Loved by some, hated by many and deeply ingrained into the city, the great-tailed grackle is as synonymous with Austin as Sixth Street.
Few topics are more controversial than the grackle, a fearless, crow-like bird that tends to traverse across the city in large flocks and roost in H-E-B parking lots.
The birds evoke so much passion that they have their own Yelp page. Nearly 150 Austinites have written poetically about their great love or disdain for the birds, dubbing them anything from "flying rats" to "the spirit of Austin." One reviewer claimed that grackles "speak truth to power" and are the "final, immovable object in defense in the noblest movement... Keep Austin Weird."
Another believes that the birds are "vaguely evocative of the end times" and a "totem of the decay of our once-great city." While one user has witnessed "daring feats of grackle bravery," another is scarred with the memory of grackles trying to invade their car. Regardless of opinion, many say grackles "feel like home."
Ironically, the one person who seems to have neutral opinions toward the birds may spend the most time on them.
Carly Weaver is an Austin-based artist who is known for paintings of landscapes, bicycles—and grackles. Weaver has painted dozens of grackles on wood surfaces, completed grackle commissions and even sells grackle face masks.
Despite her grackle collection, Weaver hasn't always liked the gregarious Austin birds.
"I used to be one of the haters," Weaver said. "We used to feed our dogs outside and the grackles (would) just be eating their food, so I'm thinking 'this is ridiculous.' They were pooping everywhere too, and I tried all these tricks and nothing worked."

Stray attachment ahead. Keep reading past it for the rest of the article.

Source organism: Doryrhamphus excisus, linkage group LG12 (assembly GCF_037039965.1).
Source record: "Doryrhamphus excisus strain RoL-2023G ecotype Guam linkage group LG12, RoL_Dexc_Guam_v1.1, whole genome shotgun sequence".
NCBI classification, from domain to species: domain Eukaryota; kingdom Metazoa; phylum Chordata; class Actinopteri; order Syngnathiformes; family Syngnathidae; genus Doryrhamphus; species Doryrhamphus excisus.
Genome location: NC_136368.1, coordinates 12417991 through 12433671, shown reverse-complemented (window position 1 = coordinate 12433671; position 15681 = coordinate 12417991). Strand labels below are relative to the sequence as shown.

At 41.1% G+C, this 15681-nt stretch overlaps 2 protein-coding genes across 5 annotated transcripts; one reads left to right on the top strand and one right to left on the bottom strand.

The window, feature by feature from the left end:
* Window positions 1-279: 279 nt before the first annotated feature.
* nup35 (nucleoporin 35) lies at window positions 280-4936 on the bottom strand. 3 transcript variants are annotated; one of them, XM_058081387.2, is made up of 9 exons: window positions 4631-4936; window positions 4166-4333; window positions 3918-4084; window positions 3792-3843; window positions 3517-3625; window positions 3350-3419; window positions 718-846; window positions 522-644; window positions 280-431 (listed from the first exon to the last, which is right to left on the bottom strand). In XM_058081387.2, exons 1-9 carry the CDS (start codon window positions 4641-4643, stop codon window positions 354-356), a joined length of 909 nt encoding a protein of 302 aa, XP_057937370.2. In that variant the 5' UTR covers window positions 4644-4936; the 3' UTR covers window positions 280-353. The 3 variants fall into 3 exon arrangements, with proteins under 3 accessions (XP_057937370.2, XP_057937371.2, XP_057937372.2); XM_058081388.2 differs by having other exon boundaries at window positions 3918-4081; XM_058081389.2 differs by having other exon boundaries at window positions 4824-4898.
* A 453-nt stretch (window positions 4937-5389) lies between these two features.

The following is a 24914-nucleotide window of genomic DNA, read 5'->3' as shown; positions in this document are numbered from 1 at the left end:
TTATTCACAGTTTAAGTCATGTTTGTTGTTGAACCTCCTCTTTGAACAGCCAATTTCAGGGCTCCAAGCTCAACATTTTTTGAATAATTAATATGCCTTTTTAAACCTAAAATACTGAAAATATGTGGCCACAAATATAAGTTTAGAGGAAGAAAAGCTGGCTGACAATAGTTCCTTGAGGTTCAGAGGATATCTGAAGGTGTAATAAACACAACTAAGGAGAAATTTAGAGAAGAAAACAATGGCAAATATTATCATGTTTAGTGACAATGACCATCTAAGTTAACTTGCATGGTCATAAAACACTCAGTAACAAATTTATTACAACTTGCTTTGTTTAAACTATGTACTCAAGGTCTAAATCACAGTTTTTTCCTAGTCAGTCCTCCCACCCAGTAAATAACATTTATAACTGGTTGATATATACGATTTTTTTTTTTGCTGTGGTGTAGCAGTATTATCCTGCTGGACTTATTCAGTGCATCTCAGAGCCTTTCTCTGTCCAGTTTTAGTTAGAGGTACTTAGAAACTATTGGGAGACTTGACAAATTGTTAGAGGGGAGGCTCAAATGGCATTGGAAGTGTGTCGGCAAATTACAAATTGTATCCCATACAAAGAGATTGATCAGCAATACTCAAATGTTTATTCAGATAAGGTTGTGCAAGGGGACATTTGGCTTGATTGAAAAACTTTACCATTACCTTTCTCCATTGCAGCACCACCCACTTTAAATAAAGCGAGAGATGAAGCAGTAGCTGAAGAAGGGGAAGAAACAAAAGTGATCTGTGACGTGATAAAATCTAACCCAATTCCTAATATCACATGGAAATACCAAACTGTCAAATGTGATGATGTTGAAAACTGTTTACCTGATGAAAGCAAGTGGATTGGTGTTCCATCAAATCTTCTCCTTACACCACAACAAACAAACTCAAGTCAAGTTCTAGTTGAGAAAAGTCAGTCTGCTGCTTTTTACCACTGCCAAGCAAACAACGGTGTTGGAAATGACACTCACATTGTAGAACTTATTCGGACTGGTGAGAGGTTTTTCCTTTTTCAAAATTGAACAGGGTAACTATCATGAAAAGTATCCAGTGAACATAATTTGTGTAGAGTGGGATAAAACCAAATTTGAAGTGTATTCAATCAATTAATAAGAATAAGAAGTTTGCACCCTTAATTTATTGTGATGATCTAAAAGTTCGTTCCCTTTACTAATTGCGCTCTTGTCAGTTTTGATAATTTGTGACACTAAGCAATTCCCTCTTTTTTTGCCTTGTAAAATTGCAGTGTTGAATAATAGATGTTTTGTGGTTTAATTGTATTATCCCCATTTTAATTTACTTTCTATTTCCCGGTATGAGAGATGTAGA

Eventually, Weaver decided to embrace the grackles rather than fight them.
"If you can't fight them, join them," Weaver said. "So I got on a wild hair one day and said, 'I'm going to paint these guys.' It's just a product of being influenced by your surroundings, and it became an interesting study."
Since then, Weaver has formed a sort of neutral respect for the grackle.
"I find myself really kind of in between," Weaver said. "It's kind of like, I guess I like them, but they're still a pest. However, if there was an initiative to rid Austin of all grackles, I might be upset by that."
While some may dislike the birds, Weaver said that her art is bound to start a conversation.
"It's like the greatest conversation starter," Weaver said. "It's a funny thing as an artist to have people come up and basically say that they hate your artwork. It also gives people reflection to think, 'are they really as awful as I think they are?' Then I had one guy recite a poem once because he felt compelled. It's just a funny social experiment."
One of the more special experiences for Weaver has been making art for those who are moving away from Austin to keep a reminder of home.
"I have a lot of people that buy them for a friend that moved away, or they moved away and need a piece of Austin to take with them, which is cool that I can be a part of those memories," Weaver said. "I mean that's what the grackle is, it is Austin."
The great-tailed grackle has inspired more than just Weaver. In a Jan. 11 article with Audubon, a national society that protects birds, Asher Elbein wrote a thousand-word serenade of the bird, labeling them the "patron bird of anarchists and poets." Elbein wrote he admires the bird for their "clownishness" and their song, but his favorite aspect of the grackle was that "they regard humanity with absolutely no reverence whatsoever".